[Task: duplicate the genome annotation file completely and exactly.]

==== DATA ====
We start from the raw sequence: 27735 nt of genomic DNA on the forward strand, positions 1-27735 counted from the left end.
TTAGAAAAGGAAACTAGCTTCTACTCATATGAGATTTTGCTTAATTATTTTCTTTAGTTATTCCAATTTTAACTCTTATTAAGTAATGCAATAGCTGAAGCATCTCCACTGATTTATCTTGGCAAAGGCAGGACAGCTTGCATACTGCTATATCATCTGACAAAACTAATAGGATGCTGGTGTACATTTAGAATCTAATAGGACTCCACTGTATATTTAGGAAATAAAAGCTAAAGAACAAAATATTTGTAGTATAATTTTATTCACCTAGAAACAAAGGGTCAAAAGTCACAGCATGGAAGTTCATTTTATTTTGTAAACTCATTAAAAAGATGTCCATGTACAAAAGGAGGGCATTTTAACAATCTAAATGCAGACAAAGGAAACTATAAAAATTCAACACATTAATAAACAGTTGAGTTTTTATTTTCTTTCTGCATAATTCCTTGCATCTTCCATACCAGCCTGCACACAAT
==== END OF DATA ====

We start from the raw sequence: 27735 nt of genomic DNA on the forward strand, positions 1-27735 counted from the left end.
TTAGAAAAGGAAACTAGCTTCTACTCATATGAGATTTTGCTTAATTATTTTCTTTAGTTATTCCAATTTTAACTCTTATTAAGTAATGCAATAGCTGAAGCATCTCCACTGATTTATCTTGGCAAAGGCAGGACAGCTTGCATACTGCTATATCATCTGACAAAACTAATAGGATGCTGGTGTACATTTAGAATCTAATAGGACTCCACTGTATATTTAGGAAATAAAAGCTAAAGAACAAAATATTTGTAGTATAATTTTATTCACCTAGAAACAAAGGGTCAAAAGTCACAGCATGGAAGTTCATTTTATTTTGTAAACTCATTAAAAAGATGTCCATGTACAAAAGGAGGGCATTTTAACAATCTAAATGCAGACAAAGGAAACTATAAAAATTCAACACATTAATAAACAGTTGAGTTTTTATTTTCTTTCTGCATAATTCCTTGCATCTTCCATACCAGCCTGCACACAAT